Just because everyone else is doing it doesn't make it ok. If Denmark chooses to only prosecute one company that's their decision. The bigger questions is, if everyone is doing it is it really illegal? I'd be surprised if a company like MS purposely broke Danish law and tried to keep a billion dollars in taxes. I'll bet there are some special circumstances that are making them go after MS.

Tygerstrike said:

Once again the giant corporations are doing as they do. Finding every way the can to screw the govt out of its rightful taxes. For shame MS!! Hasnt the American populace supported you? Havent they purchased your products. Do you or do you not hold your company headquarters in the US? How dare Microsoft screw not only the American but the Danes as well. I say we as the consuming public hold companies like Microsoft,Google,and Apple accountable. We dont get to say "Oh Im not going to pay that much in taxes" We either pay them or they come take your pretty toys. These companies NEED to be held accountable. I hear ppl complaining that the govt is in debt. How much of that debt would exist if the major companies actually paid what the owed?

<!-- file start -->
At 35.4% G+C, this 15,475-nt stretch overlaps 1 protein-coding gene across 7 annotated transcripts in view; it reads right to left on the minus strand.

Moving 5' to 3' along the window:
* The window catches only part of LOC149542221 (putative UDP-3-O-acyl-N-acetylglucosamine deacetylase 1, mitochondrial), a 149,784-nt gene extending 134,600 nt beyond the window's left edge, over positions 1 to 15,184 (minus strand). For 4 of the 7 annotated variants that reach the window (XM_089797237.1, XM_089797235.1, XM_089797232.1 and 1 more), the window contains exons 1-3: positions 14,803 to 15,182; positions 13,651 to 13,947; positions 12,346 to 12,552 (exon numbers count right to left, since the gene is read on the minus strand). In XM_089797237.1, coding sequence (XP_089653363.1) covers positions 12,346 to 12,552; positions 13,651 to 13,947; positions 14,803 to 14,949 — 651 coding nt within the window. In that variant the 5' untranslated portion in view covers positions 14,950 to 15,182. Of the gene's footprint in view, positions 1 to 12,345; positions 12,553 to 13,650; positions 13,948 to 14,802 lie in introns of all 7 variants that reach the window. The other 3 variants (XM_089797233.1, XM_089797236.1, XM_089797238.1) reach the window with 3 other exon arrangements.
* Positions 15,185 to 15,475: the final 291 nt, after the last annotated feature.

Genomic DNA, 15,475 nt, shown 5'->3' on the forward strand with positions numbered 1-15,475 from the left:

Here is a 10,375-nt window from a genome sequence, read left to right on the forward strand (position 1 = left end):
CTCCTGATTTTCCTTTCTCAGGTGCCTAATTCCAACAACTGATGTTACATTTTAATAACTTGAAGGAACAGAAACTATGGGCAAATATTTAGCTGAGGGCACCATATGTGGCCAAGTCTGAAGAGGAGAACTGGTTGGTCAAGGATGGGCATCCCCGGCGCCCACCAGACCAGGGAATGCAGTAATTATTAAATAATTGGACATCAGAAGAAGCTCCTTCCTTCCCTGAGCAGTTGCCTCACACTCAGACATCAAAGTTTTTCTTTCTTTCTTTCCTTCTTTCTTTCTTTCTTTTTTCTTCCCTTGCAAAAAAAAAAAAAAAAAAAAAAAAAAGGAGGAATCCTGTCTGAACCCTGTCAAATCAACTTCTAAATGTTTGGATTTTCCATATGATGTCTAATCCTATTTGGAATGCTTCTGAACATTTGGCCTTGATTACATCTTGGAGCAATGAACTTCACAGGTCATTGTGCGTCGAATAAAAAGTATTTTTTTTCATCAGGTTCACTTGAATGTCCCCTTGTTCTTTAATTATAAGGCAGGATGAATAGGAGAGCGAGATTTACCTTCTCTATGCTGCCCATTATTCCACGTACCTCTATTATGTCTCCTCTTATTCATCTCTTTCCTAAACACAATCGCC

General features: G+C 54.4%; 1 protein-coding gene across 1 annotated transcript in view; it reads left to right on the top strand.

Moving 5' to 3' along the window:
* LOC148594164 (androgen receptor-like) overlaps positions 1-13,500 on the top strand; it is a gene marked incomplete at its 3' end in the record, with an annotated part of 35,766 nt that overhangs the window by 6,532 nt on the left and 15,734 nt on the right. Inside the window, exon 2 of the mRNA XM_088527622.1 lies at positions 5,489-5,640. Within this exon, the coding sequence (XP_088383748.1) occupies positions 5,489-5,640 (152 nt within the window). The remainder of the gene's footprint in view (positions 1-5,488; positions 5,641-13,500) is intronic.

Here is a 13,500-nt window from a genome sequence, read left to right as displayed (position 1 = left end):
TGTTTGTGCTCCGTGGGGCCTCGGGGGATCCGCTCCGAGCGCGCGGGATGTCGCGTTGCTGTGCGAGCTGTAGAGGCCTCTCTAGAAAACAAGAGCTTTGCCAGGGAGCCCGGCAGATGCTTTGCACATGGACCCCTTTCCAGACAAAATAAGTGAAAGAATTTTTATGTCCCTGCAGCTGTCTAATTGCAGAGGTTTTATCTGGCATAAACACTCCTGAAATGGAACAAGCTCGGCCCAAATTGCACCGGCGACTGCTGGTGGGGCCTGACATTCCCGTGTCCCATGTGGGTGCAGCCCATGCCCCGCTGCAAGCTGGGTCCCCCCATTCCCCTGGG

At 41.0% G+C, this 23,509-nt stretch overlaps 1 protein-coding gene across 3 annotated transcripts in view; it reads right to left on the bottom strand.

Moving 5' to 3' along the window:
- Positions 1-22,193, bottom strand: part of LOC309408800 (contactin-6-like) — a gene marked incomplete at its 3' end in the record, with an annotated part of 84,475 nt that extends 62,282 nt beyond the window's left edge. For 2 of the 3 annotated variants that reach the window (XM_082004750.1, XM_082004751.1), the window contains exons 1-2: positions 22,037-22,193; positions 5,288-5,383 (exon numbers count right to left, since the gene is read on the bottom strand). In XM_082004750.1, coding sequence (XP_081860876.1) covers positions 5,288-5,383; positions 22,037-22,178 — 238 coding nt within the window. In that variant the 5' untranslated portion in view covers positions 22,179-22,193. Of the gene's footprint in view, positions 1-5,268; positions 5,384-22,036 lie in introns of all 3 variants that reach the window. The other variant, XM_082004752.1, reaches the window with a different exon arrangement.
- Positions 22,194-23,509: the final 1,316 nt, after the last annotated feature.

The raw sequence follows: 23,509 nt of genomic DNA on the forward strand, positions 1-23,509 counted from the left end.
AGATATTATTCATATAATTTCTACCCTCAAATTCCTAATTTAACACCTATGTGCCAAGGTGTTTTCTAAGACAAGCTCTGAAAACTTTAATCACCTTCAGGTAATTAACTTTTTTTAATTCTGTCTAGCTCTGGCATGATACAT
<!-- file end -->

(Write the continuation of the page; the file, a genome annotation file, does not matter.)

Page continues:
Alvaro Alvaro said:

So is Denmark pursuing other companies who use this common practice or singling out Microsoft? If they're just going after Microsoft, I think MS might have a pretty good legal argument on their hands.

They're probably trying to set a precedent, so other companies reconsider their practices. It's easier for Denmark to win this if they focus on only one company.

Guest said:

Go back to the USSR TygerStryke. Oh wait, it's economy collapsed.

Khanonate said:

Pros and Cons, what we need is a happy medium...

Guest said:

Just stay in the USSA, the economy will collapse. And USSA is not a mistype, figure it out.

Guest said: